Woman loses bid to sue police after officers changed her clothes

Woman loses bid to sue police after officers changed her clothes

Woman loses bid to sue police after getting so drunk officers were forced to change her vomit-soaked clothes rather than leave her to ‘marinade overnight in her own bodily fluids’

A woman who sued the police after becoming so drunk officers were forced to change her vomit-soaked clothes rather than leave her to ‘marinade overnight in her own bodily fluids’ has had her case thrown out by a High Court judge.

Cheryl Pile was arrested by Merseyside Police on April 22 2017 for being drunk and disorderly after a taxi driver rang 999 claiming she had started abusing him and ‘kicking off’.

She was described as being ‘covered in vomit’ by officers and taken to a Liverpool police station, where four female officers removed her outer clothes and gave her a clean, dry outfit.

In his ruling, the judge said that at the police station, Ms Pile’s ‘befuddled attempts to give her details, including her own name, reveal that she was incoherent with drink’. The judge found: ‘The officers had used no more force than was strictly necessary to remove the claimant’s clothing and she was too drunk to understand what was going on’

Ms Pile – who later agreed to pay a £60 fine for being drunk and disorderly – brought a claim against the force, arguing they did not have the right to change her and had breached her human rights. 

In a ruling published on Friday, Mr Justice Turner dismissed Ms Pile’s appeal, which he said had been brought ‘to establish the liberty of inebriated English subjects to be allowed to lie undisturbed overnight in their own vomit-soaked clothing’. 

He said: ‘She had emptied the contents of her stomach all over herself and was too insensible with drink to have much idea of either where she was or what she was doing there (at the police station).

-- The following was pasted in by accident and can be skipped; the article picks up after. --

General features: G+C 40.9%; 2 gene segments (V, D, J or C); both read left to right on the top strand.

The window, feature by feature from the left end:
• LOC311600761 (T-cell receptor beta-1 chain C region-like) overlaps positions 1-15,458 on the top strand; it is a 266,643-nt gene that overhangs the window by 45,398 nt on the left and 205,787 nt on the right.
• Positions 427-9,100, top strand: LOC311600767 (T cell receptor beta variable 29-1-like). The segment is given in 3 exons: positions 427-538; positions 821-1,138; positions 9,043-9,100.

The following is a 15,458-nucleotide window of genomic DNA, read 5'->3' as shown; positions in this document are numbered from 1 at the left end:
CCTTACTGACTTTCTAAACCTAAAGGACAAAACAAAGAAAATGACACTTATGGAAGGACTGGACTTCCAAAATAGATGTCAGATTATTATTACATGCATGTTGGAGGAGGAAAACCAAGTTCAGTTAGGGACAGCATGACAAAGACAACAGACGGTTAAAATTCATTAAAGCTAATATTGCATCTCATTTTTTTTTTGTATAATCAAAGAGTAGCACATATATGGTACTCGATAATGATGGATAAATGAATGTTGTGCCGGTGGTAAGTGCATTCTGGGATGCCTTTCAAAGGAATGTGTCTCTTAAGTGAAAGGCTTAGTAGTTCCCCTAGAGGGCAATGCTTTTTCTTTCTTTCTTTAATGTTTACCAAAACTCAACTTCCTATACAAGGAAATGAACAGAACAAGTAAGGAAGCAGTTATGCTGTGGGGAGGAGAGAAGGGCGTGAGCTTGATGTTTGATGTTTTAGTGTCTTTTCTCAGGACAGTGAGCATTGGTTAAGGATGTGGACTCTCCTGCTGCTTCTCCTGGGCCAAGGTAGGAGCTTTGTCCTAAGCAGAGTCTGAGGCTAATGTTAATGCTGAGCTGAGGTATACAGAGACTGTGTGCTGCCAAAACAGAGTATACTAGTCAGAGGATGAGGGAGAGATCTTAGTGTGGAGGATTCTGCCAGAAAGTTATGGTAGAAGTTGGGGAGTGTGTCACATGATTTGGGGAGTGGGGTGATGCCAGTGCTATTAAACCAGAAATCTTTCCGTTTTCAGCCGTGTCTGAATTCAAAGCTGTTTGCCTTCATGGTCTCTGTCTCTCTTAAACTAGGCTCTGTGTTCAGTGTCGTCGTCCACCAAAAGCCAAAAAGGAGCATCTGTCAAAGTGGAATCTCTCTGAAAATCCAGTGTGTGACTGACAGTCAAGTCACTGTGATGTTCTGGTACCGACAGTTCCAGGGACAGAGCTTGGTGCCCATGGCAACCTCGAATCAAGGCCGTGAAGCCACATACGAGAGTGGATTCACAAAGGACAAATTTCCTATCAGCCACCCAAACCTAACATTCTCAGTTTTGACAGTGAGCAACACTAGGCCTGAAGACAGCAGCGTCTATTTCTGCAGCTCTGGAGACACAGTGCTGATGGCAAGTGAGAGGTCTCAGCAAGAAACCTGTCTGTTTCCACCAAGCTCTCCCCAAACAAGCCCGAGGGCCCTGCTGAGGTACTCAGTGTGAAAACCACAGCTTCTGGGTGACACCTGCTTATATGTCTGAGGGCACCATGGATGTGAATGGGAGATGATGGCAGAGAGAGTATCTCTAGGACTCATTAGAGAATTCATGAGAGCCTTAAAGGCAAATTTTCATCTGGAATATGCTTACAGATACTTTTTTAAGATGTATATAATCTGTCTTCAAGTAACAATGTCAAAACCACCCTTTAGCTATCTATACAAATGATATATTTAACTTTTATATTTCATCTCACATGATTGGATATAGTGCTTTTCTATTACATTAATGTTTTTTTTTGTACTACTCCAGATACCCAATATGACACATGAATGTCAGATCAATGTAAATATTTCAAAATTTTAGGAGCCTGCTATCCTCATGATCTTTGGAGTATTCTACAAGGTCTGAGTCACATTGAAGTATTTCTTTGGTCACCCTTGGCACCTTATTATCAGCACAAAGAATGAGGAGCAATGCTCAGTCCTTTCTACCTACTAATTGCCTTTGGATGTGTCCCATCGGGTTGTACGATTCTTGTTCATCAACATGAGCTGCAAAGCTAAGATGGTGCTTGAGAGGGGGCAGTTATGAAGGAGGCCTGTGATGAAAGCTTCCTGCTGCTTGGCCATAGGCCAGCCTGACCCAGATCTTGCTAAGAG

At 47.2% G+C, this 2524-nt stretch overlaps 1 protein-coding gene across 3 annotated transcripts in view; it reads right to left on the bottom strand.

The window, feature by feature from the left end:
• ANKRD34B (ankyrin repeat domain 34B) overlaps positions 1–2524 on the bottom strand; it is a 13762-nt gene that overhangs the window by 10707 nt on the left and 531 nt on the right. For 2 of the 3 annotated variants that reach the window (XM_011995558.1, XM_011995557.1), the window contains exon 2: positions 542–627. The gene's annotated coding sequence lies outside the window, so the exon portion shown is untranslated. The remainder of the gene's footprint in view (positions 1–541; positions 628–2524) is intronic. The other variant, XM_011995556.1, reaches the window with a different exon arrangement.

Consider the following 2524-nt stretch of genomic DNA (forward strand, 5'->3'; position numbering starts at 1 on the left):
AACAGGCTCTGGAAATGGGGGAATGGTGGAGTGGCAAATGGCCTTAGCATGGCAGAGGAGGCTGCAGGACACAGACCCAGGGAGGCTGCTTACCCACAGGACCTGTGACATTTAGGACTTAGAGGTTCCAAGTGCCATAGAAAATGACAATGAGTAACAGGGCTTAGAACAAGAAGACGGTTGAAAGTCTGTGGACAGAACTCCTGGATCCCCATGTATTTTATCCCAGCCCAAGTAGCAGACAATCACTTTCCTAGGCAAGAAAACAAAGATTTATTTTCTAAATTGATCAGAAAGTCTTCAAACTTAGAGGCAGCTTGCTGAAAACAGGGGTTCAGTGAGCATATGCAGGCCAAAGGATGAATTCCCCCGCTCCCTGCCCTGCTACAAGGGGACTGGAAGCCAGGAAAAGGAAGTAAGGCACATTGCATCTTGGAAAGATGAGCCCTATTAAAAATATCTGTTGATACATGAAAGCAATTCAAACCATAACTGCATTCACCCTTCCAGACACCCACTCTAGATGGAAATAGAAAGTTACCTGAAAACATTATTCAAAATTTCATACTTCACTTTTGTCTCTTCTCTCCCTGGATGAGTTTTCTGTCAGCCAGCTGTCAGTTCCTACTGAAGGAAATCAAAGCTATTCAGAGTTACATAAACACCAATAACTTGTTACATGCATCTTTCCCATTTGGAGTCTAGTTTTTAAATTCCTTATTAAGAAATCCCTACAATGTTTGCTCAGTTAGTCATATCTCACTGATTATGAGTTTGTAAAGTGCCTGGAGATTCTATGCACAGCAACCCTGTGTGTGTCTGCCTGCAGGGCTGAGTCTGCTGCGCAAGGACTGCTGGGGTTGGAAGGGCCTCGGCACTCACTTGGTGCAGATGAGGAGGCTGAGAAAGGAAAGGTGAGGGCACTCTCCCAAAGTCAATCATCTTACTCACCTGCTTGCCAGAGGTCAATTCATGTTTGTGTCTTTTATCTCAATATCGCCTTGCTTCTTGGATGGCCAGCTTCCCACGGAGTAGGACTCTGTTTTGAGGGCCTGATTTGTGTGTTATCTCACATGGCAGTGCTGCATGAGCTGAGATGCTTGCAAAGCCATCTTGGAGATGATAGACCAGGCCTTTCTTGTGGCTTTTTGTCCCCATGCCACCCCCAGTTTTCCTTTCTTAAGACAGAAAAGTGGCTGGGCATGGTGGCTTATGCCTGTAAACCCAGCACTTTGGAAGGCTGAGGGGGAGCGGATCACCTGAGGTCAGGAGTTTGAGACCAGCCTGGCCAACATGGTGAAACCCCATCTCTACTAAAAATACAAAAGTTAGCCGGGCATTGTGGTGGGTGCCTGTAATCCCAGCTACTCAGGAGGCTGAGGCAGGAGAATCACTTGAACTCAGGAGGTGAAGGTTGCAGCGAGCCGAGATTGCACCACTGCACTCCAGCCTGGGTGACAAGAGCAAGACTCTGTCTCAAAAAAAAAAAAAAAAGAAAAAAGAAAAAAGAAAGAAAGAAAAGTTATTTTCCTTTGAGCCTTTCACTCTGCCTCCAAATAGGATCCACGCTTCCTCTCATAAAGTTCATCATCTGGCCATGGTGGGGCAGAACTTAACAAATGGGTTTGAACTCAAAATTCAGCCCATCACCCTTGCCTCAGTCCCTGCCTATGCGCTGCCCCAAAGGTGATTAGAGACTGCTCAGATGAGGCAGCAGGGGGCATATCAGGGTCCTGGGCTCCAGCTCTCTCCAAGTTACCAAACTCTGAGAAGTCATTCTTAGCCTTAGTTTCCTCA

‘Rather than leave the vulnerable claimant to marinade overnight in her own bodily fluids, four female police officers removed her outer clothing and provided her with a clean dry outfit to wear.

‘The claimant was so drunk that she later had no recollection of these events.

‘It is against this colourful background that she brought a claim against the police in trespass to the person and assault alleging that they should have left her squalidly and unhygienically soaking in vomit.’

In his ruling, the judge said that at the police station, Ms Pile’s ‘befuddled attempts to give her details, including her own name, reveal that she was incoherent with drink’.

The judge found: ‘The officers had used no more force than was strictly necessary to remove the claimant’s clothing and she was too drunk to understand what was going on.’

Ms Pile also complained that officers breached her right to privacy by placing her in a cell monitored by a CCTV camera, which was rejected by the judge.

Cheryl Pile was arrested by Merseyside Police on April 22 2017 for being drunk and disorderly after a taxi driver rang 999 claiming she had started abusing him and ‘kicking off’ [File photo]

He said it was ‘fortunate’ that Ms Pile was being observed as, after she was left alone in the cell, she ‘lost her balance, fell over and banged her head on the cell floor’. 

She was taken to hospital and treated for her injuries.

He concluded: ‘The decision to monitor her cell and broadcast the footage to the custody suite was both lawful and necessary. Indeed, it subsequently equipped officers to see that she had fallen over and hurt herself so that she could be given prompt medical attention.’

Mr Justice Turner noted that ‘some members of the public may well have found it to have been a grotesque result if a woman who: has rendered herself insensible through drink; abused an innocent taxi driver; behaved aggressively to police officers trying to do their job and vomited all over herself should then be found to be entitled to compensation because those same officers, as an act of decency, had then changed her into clean and dry clothing at a time when she was too drunk to know or care.’

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